Our pets can enjoy many human foods. It’s nice to be able to share snacks with your best mate, but there are plenty of foods that are unsafe for dogs that you need to avoid. We’ve put together a list of some common foods that should be kept out of your pet’s reach.


I want to listen to you but I’m thinking about snacks


Chocolate is bad for dogs and cats

Most of us are aware of the dangers of chocolate for dogs, and certain types of chocolate are more dangerous than others e.g. the darker the chocolate, the more dangerous for dogs. Chocolate contains Theobromine which, when ingested can cause vomiting, diarrhoea, hyperactivity, abnormal heart rhythm, tremors and seizures, so best to make sure it’s not accessible for your dog but readily available to you at about 3pm most days.

Raisins, Grapes and Sultanas are bad for dogs and cats

Raisins, Grapes and Sultanas

These popular snacks are toxic for pets and can cause vomiting, and in more severe cases kidney failure. It’s unknown what it is about them that is so toxic to our pets, so it is recommended to keep them well away from our furry friends. 

Macadamia Nuts

Macadamia Nuts

Chocolate coated, mixed, in cake, roasted, falling off Nanna’s tree – these tasty treats are highly poisonous to dogs. The signs of macadamia poisoning can be pretty scary and include vomiting, tremors, hyperthermia and in serious cases, the inability to walk and paralysis. If they happen to eat a macadamia while still encased in its shell, it also poses a risk to their digestive system if it results in a blockage.

It’s also worth mentioning that most nuts, including almonds, pecans and walnuts, contain high amounts of oils which may result in vomiting and diarrhoea.


Onions are bad for dogs and cats


Popular on the BBQ and a secret ingredient in many recipes,onions can cause problems if eaten in excess by our pets. It can cause long-term problems to your dog’s red blood cells, which may lead to anaemia;making them weak and lethargic. They may also experience gastrointestinal upsets from onion.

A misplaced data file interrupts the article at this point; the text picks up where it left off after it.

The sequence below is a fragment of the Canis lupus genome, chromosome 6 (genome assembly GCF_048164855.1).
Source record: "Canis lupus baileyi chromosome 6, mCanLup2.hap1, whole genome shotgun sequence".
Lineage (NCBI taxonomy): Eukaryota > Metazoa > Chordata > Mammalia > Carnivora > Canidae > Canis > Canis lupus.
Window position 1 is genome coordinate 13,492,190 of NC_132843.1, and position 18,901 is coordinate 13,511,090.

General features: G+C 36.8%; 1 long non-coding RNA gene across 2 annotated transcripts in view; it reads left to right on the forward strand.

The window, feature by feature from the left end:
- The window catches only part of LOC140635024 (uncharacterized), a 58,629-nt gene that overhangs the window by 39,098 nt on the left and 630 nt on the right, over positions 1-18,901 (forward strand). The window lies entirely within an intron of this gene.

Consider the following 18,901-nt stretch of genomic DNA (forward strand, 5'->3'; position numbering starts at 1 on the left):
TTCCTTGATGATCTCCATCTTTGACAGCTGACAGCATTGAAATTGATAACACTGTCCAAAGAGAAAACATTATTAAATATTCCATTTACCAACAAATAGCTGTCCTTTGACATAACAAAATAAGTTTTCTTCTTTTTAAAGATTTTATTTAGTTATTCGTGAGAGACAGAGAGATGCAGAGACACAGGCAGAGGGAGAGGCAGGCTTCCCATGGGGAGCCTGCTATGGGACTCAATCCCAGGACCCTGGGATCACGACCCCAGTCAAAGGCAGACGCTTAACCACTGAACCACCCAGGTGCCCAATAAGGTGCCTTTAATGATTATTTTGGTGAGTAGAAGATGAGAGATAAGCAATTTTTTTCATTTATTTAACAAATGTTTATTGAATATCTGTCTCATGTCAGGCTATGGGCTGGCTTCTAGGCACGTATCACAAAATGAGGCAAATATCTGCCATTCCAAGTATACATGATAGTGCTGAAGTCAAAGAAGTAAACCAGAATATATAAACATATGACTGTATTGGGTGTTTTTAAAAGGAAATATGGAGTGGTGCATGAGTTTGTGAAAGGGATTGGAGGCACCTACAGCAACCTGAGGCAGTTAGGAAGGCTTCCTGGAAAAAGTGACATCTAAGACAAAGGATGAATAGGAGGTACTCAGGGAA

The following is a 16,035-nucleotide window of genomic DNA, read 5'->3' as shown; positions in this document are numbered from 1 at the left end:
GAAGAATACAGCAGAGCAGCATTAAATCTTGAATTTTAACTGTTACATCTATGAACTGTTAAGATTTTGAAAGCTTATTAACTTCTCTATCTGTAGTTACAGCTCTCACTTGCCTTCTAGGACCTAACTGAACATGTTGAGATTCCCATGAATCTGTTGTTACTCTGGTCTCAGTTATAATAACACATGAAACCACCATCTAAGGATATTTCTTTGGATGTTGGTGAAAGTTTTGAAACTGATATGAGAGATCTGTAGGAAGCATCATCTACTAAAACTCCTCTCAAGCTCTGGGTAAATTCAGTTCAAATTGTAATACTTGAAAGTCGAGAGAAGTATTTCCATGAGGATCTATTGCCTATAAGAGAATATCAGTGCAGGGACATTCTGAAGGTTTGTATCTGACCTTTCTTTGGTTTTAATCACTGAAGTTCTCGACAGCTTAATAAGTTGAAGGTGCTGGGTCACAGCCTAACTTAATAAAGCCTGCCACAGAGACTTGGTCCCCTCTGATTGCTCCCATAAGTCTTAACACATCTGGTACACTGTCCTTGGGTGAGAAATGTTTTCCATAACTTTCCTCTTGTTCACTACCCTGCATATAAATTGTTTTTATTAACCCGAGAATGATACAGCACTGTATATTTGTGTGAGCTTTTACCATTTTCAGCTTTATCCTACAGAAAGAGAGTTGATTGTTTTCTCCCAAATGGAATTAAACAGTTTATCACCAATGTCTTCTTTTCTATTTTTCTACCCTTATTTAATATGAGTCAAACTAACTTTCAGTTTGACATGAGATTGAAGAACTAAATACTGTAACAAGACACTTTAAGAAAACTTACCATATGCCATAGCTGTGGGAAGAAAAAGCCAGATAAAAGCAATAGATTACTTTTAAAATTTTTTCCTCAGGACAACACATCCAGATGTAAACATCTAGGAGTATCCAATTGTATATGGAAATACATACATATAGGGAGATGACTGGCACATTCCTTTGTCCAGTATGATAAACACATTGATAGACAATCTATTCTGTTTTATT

Xylitol is bad for dogs and cats


This sweetener can be found in lollies, gum, baked goods and toothpaste and is extremely unsafe for dogs. This can cause a drop in your pet’s blood sugar levels and can lead to hypoglycaemia. Your pet may also experience an initial reaction of vomiting and lethargy, which can develop into seizures, and in worse cases liver failure within a few days.


Nutmeg is bad for dogs and cats


Nutmeg is a lesser known toxin to dogs, but a favourite for our beloved bakers in the family. The Australian Veterinary Association notes that nutmeg can be associated with tremors, seizures and nervous system issues. Be careful slinging this one around in the kitchen because the side effects for our pets are scary.

Cooked Bones are bad for dogs and cats

Cooked Bones

A raw meaty bone is excellent for your dog’s dental and mental health. The chewing promotes a feeling of wellbeing and stimulation. Cooked bones however, can be dangerous for your dog as they can splinter and cause your dog lots of pain and internal injuries. There’s always lots of cooked bones around at Christmas, and it’s common for unknowing and well-meaning family members to offer these to your dog as a treat, so make sure you clear the table straight into the bin or out of reach of your dog.


Ham is bad for dogs and cats


This salty staple in the family fridge is a common cause for a vet visit. It can cause painful digestive upsets with diarrhoea and vomiting and, sometimes, can lead to pancreatitis. This can be really distressing for you and your pet, so make sure you keep your ham to yourself.


Alcohol is bad for dogs and cats


Another one that seems obvious, but a spilled drink may be quite appealing for our pets and the temptation for some to have a good laugh at how much ‘Rover loves a drink’ (it’s not funny, it’s cruel), but our pets are much more sensitive to the effects of alcohol and can become poisoned very quickly. This may present with symptoms of vomiting, loss of consciousness or difficulty breathing.


Remember some foods aren't made for pets


What do I do if my pet eats one of these unsafe foods?

It’s important to remain calm for your pet, try to estimate how much of the food they have eaten and contact your vet straight away. Your vet will be able to determine whether you need to make an emergency trip to the clinic.


If they experience digestive upsets from any of the foods, a probiotic maybe beneficial to help recover and restore their digestive balance. Probiotics can provide relief of digestive issues such as bloating, gas, constipation and diarrhoea.


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